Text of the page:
Discover One Simple Way to Avoid Athlete’s Foot


Don’t let the name mislead you: You don’t have to be an athlete to get athlete’s foot. With the right conditions, anyone is susceptible to this irritating and painful foot ailment. Here, we’re educating you about the causes, symptoms and treatment of athlete’s foot and will provide a simple tip to help you avoid contracting this uncomfortable fungal infection. Spoiler alert: It involves shoes.


Moist, sweaty feet are the perfect breeding ground for athlete’s foot. Since most of us aren’t apt to talk about this subject while sharing the weekend’s sports results with friends, we asked Karie King, Renown Medical Group Physician Assistant, to give us the play-by-play about what athlete’s foot is, what it looks like, over-the-counter treatment options and when to seek medical care.

Athlete’s foot is caused by a fungus that can spread easily when you touch the toes or feet of someone who has the infection or walk barefoot in public places like locker rooms, swimming pool areas, gyms, airport security or showers. The fungi then grow in your shoes, especially if your shoes are tight and air cannot move around your feet. The rash can appear suddenly or progress slowly over time, on one or both feet; it can be self-limited, intermittent or chronic.

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If you’ve contracted athlete’s foot, you’ll notice a red rash on your feet, dry and scaly skin with cracks and blisters, or moist white skin between the toes. Your skin will be mild to moderately itchy, and sometimes you may experience pain or a burning sensation. The rash can extend from the toes to the bottom and sides of the feet.

How to Treat Your Athlete’s Foot

  • Most important? Keep feet dry, especially between the toes. Dry your toes thoroughly after showers or swimming, and change socks once or twice daily depending on the moisture level of your feet.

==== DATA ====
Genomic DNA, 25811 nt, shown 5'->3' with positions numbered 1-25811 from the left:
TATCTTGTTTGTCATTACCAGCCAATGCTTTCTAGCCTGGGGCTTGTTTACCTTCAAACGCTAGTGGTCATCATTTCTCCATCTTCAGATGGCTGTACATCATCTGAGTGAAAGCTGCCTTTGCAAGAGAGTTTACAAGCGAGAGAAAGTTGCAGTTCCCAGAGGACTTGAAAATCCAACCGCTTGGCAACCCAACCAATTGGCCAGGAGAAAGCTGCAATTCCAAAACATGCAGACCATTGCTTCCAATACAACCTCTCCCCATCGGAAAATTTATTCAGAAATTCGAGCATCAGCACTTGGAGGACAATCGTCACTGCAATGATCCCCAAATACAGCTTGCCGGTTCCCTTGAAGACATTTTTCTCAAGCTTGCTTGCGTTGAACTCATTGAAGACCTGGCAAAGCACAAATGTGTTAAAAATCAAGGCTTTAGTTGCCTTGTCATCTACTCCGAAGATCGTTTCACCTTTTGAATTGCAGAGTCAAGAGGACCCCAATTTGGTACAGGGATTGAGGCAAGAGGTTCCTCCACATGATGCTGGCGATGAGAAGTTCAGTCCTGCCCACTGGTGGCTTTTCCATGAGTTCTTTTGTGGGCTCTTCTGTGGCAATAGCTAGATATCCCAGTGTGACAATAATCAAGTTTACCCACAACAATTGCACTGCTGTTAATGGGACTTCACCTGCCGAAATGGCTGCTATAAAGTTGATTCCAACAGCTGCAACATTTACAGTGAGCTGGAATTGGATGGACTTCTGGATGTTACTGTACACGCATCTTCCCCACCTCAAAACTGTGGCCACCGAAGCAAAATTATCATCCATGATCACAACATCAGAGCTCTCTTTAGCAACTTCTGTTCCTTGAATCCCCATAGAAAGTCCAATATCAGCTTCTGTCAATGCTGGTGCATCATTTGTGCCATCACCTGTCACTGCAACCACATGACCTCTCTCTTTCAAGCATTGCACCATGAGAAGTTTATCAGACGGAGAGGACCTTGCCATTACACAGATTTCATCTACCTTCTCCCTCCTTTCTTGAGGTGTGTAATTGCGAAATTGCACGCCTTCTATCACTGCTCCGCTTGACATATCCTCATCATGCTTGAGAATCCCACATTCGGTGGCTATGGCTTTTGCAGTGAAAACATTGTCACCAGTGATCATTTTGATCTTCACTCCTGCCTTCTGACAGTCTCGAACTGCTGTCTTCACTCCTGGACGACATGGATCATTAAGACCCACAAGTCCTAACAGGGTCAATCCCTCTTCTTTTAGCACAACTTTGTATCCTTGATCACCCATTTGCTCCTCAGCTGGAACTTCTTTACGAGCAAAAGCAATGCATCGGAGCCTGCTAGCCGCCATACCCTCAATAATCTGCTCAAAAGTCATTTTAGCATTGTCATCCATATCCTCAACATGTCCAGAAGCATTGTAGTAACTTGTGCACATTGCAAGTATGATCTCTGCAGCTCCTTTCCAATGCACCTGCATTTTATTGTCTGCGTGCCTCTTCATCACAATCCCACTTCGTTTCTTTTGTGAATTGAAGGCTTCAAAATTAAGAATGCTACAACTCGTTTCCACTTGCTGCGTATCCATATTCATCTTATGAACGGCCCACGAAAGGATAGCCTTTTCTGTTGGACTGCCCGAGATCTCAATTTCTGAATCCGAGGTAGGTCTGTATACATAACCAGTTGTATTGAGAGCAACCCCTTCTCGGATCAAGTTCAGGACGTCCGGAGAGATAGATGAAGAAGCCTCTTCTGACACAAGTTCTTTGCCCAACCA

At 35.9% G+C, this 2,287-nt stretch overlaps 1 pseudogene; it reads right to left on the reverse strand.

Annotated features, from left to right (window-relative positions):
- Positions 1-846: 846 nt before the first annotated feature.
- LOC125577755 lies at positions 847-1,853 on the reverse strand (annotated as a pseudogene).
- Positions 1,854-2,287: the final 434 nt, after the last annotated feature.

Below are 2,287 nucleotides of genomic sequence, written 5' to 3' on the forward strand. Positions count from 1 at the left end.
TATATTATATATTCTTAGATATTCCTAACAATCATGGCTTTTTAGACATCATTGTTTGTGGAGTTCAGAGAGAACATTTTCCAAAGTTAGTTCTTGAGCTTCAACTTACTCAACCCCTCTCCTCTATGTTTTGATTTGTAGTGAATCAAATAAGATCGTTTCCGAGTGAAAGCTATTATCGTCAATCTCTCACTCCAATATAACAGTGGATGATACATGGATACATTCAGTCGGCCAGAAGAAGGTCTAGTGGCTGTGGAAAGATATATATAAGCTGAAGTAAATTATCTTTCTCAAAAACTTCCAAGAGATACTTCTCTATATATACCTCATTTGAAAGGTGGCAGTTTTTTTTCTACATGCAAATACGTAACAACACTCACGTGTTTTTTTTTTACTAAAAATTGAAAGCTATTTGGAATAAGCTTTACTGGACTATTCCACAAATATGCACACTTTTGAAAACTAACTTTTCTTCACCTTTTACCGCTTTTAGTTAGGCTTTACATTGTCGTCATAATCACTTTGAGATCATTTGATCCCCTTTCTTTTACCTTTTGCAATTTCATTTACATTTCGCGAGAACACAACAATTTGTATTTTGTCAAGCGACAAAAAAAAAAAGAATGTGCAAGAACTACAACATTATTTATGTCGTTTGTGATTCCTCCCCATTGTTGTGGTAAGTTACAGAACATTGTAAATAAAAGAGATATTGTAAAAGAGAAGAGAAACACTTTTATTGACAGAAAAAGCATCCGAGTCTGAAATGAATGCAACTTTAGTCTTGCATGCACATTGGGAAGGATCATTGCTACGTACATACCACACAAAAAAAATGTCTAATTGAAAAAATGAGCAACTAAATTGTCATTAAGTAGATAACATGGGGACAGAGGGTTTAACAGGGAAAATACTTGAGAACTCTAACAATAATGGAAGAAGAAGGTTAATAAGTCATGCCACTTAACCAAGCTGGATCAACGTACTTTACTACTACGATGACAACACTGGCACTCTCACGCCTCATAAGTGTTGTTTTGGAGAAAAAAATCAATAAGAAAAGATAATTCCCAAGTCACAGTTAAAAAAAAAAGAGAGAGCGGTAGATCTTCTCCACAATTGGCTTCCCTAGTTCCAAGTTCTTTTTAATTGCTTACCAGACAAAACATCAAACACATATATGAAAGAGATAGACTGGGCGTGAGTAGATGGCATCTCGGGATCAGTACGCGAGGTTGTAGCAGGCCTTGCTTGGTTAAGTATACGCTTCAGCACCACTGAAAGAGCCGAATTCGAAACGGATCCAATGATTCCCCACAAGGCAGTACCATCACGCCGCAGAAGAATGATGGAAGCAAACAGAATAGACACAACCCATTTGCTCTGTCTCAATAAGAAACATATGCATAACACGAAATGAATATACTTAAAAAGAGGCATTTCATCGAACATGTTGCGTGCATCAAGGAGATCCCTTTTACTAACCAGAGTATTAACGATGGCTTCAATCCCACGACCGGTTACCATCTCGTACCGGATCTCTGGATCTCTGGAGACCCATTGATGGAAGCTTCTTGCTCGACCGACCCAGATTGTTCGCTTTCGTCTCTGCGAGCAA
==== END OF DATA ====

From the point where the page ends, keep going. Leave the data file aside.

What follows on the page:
• Tea tree oil can help reduce symptoms 10 percent of the time, but note that it does not work at the microbiological level in curing the fungal infection.
  • Place lamb’s wool between toes and try wearing wide-toed shoes.
  • Use over-the-counter antifungal creams and products once to twice daily as directed for at least four weeks.
  • Prescription antifungal creams and ointments are available as prescribed by your doctor.
  • Oral medications are reserved for severe infections. And because they pass through your liver, blood work is required to monitor liver function if you’re taking the medication more than six weeks. Avoid alcohol and Tylenol while taking oral antifungal medication.

ThinkstockPhotos-151513105_athletes_ft_webDo over-the-counter meds actually work? Karie says yes.

“Topical over-the-counter antifungals typically work really well,” she notes. But she also recommends you, “see a medical provider if you have tried the home-care, over-the-counter antifungal creams for four weeks without result, or if you have ulcers, cuts, swelling or areas that are getting warm and red.”

And once you’ve successfully eliminated the fungus, do yourself a service: Avoid reinfection simply by wearing sandals or thongs in public places rather than going barefoot.

Your feet will thank you.